Mistaken Identity or Alibi

The prosecution needs to prove who was driving the vehicle. If the officer fails to identify the driver properly, or if the defendant has reliable evidence that they were somewhere else at the time, the prosecution's case can be defeated.

Duress or Threats

If a carjacking victim speeds away from police at the urging of a robber holding them at gunpoint, that person can likely assert the legal defense of duress even though they may have technically satisfied every element of the statute.


In some jurisdictions, a person rushing to the hospital because of a serious medical emergency could assert a legal defense for failing to stop at a police signal. Whether the defense was available or not, the judge or jury will likely weigh such a claim based on the circumstances presented. Even those found guilty of evading police may find that evidence they acted on a perceived necessity could reduce punishment as a mitigating factor.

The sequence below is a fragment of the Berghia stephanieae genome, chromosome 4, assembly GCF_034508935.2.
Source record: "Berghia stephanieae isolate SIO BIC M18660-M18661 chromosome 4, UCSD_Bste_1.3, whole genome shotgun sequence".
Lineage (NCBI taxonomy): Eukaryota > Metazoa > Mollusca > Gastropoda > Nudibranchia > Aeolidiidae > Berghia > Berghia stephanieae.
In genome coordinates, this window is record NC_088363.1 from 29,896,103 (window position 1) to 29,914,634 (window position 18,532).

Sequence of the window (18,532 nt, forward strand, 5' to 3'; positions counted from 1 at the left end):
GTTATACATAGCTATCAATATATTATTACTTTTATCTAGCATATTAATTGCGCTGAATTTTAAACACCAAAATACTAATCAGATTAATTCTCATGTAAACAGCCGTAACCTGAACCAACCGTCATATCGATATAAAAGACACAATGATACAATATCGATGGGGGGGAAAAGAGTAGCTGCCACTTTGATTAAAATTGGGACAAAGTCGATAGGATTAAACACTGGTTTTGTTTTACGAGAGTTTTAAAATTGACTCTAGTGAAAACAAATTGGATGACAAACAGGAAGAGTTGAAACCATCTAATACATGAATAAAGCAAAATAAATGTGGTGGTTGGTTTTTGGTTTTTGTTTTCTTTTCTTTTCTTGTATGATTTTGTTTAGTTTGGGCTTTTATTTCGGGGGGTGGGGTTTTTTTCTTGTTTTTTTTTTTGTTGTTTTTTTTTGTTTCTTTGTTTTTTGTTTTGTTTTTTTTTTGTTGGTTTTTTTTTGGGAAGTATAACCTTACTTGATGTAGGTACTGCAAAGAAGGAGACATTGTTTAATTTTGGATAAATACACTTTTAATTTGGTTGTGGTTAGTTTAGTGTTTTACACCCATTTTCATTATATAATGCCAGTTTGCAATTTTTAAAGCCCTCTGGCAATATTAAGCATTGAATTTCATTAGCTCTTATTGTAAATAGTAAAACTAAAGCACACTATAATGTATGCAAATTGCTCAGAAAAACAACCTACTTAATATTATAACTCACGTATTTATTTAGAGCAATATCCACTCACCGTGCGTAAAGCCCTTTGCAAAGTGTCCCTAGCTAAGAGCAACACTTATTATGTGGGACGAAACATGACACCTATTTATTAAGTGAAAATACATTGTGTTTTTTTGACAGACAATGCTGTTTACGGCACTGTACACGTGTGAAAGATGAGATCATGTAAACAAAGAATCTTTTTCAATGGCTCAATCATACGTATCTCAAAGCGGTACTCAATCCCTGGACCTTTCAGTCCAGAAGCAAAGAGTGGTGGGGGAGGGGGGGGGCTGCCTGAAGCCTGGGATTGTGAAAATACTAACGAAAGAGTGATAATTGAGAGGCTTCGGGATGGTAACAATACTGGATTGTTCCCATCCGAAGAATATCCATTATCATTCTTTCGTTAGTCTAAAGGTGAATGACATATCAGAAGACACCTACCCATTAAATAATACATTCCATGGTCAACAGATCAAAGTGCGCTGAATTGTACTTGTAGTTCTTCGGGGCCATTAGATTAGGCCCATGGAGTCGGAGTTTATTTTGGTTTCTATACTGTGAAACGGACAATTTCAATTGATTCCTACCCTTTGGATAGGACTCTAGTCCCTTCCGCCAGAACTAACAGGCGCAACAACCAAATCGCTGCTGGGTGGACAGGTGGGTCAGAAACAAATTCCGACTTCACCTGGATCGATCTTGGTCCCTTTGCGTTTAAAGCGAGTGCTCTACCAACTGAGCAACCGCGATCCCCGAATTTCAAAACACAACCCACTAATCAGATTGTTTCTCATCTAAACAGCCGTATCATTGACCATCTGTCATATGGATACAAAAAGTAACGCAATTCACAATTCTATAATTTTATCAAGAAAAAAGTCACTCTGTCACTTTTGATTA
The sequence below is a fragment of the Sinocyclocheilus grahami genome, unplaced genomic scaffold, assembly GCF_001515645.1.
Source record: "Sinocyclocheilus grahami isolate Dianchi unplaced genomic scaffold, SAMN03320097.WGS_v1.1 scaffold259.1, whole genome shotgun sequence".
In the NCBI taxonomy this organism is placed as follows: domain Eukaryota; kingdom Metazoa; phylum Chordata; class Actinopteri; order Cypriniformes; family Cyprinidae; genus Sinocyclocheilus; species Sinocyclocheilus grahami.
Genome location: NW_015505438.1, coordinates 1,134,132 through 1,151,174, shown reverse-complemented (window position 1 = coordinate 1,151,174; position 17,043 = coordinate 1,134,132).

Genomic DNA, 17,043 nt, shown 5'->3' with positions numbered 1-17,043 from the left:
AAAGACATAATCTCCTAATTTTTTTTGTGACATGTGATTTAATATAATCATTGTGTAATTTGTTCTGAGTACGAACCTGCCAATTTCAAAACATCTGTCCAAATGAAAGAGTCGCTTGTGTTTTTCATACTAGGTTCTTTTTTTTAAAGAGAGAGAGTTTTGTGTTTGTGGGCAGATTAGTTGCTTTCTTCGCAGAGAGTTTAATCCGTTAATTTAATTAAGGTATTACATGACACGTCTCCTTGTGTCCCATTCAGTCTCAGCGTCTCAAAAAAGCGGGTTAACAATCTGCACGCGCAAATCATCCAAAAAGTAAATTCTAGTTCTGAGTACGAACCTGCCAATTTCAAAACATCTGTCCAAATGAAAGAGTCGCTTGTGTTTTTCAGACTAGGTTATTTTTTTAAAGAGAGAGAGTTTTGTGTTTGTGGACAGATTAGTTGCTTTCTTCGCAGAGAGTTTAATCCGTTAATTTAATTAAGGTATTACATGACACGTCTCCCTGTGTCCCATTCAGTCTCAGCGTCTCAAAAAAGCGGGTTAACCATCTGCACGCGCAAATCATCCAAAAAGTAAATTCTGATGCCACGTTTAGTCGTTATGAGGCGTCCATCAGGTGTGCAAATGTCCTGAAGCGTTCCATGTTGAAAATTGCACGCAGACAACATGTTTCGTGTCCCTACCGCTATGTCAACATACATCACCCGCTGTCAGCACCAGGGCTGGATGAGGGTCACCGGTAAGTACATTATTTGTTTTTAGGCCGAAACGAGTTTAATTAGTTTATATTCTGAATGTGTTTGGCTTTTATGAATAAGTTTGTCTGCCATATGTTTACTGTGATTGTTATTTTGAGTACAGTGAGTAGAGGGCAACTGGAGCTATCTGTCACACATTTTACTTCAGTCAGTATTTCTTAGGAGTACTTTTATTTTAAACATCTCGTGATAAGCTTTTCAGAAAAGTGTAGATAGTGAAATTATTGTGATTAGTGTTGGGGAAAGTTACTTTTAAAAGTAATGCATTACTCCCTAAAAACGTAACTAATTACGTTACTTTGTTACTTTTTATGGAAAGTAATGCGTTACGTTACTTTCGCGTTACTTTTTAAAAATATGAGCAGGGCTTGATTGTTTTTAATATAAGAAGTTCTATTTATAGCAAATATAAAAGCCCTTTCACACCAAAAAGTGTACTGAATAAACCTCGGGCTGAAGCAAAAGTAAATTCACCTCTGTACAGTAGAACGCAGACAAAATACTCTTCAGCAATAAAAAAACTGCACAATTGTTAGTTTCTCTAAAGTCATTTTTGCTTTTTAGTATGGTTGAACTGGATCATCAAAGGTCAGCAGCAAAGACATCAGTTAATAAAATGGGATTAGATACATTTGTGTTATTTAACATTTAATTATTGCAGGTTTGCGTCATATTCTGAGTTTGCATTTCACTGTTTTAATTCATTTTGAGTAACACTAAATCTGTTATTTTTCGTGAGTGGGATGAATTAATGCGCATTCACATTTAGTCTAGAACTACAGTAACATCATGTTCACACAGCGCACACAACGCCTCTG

Risk of Harm

A defense attorney may attack the state's evidence on whether traffic violations occurred that placed the safety of others into question. Depending on the facts, this may mean the difference between a misdemeanor and a felony offense.

Get Legal Help Defending Against Your Eluding Police Charges

Whenever you are facing criminal charges, it is wise to consult with a criminal defense lawyer. A charge of evading police can carry serious consequences. An experienced attorney can review the facts of the case in light of the law and seek a fair resolution on your behalf. This may include dismissal or an appropriate plea bargain. You can get legal help by finding an experienced criminal defense attorney near you.